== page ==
Let me say here that if there were any lesser period than three years it would be impossible for a tenant to build up anything in the nature of goodwill. Goodwill consists of gradually giving good value to customers and so bringing customers to the establishment. You cannot establish a goodwill unless you have been in the premises for some little time, and three years appear to be the very shortest time in which it would be possible to create goodwill. If the tenancy under which this tenement was held was a tenancy from year to year or was held under a lease or tenancy for a term of not less than five years or a lease for a life or lives or had been for not less than seven years continuously in the occupation of the person who was the tenant thereof immediately before such termination or of his predecessors in title, then he would be entitled to a new lease.

Mr. Byrne

What is the effect of the section if the tenant has to pay on a monthly basis?

If he has been carrying on business for three years, and if he has been not less than seven years continuously in occupation, he will be entitled to a new lease.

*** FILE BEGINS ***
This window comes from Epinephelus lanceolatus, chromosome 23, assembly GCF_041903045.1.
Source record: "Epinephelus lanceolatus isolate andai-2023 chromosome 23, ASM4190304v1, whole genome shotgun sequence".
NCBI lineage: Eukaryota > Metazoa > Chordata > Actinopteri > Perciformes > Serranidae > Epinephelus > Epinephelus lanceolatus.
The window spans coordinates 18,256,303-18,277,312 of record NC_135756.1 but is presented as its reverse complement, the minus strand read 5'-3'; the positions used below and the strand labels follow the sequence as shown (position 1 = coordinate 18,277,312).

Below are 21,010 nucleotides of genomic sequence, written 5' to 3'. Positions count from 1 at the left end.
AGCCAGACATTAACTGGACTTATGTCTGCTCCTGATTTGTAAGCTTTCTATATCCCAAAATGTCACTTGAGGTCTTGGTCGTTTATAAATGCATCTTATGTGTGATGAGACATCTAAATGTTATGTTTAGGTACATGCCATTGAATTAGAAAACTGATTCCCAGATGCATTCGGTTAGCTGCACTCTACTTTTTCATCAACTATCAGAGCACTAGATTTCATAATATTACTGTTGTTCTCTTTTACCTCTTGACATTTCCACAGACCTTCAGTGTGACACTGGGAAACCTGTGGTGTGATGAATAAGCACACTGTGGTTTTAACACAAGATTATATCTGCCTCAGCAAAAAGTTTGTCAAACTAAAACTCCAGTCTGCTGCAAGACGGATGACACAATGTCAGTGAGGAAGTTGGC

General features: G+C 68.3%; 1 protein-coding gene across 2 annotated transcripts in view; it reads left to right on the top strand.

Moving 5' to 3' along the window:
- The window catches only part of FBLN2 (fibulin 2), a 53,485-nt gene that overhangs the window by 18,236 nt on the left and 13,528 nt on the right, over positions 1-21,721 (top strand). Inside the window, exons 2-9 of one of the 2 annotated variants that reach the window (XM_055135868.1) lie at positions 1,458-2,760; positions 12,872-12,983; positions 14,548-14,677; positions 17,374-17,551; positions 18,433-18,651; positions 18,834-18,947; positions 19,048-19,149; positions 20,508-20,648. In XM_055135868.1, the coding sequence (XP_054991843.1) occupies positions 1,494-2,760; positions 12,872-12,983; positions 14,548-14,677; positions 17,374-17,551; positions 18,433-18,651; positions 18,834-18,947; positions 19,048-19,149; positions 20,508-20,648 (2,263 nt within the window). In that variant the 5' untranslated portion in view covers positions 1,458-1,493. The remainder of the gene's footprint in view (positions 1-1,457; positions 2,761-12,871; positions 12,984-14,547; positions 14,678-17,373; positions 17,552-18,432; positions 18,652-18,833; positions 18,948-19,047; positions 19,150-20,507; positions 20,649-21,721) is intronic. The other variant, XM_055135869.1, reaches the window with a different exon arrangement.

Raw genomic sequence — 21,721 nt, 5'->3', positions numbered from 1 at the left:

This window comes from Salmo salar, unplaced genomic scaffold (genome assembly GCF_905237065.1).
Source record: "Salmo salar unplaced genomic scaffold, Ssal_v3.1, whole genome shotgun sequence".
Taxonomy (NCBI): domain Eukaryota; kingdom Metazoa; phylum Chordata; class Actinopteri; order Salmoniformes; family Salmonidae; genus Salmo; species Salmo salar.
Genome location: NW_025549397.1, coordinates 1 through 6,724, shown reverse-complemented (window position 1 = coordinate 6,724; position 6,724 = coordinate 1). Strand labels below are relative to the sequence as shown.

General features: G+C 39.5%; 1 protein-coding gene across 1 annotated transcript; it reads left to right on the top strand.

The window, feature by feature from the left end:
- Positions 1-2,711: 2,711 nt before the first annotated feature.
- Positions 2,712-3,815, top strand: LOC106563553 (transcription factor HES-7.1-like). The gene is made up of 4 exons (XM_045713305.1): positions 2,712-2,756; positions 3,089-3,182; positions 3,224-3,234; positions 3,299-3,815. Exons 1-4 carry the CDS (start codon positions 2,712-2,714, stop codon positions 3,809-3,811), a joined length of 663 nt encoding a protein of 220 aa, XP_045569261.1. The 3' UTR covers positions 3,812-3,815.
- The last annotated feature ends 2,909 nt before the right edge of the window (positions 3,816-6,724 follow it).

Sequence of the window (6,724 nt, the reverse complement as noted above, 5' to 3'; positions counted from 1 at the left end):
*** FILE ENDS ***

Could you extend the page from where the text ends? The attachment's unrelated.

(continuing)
Mr. Byrne

Whether a weekly or a monthly tenant?

Yes. The seven years is not confined to tenure of any nature. I have dealt with business premises. In addition to that we have followed out the recommendations of the Commission. The members of the Commission were of the opinion that if a tenant had been for a considerable number of years in possession of premises, he had a certain equity to remain on there. We also provide that if such tenement was, during the whole of the period of forty years next preceding the termination of the tenancy, continuously in the occupation of the person who was the tenant thereof immediately before such termination, or of his predecessors in title, he would be entitled to a new tenancy. It is also provided that if, at the termination of such tenancy, the reversion of the landlord in the tenement does not exceed three years, and such tenement was, during the whole of the period of fifteen years next preceding such termination continuously in the occupation of the person who was the tenant thereof immediately before such termination, or of his predecessors in title, and if the value of the tenement has been doubled by improvements, he will be entitled to a new tenancy.